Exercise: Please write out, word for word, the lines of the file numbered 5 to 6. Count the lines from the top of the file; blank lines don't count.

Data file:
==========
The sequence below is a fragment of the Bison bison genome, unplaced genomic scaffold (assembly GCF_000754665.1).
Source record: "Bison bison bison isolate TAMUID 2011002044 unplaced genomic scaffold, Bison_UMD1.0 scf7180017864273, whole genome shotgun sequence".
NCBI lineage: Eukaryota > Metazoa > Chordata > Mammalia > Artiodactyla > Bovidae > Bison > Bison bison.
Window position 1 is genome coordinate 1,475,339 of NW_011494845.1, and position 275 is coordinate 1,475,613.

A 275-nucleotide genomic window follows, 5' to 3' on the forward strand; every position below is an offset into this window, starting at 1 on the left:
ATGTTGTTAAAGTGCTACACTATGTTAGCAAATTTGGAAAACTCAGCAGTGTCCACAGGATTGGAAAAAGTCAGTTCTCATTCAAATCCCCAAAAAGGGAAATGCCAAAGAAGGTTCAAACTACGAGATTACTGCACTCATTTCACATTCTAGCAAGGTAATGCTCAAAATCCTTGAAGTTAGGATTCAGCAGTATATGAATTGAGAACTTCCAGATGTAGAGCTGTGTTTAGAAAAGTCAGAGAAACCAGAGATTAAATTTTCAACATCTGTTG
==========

A 275-nucleotide genomic window follows, 5' to 3' on the forward strand; every position below is an offset into this window, starting at 1 on the left:
ATGTTGTTAAAGTGCTACACTATGTTAGCAAATTTGGAAAACTCAGCAGTGTCCACAGGATTGGAAAAAGTCAGTTCTCATTCAAATCCCCAAAAAGGGAAATGCCAAAGAAGGTTCAAACTACGAGATTACTGCACTCATTTCACATTCTAGCAAGGTAATGCTCAAAATCCTTGAAGTTAGGATTCAGCAGTATATGAATTGAGAACTTCCAGATGTAGAGCTGTGTTTAGAAAAGTCAGAGAAACCAGAGATTAAATTTTCAACATCTGTTG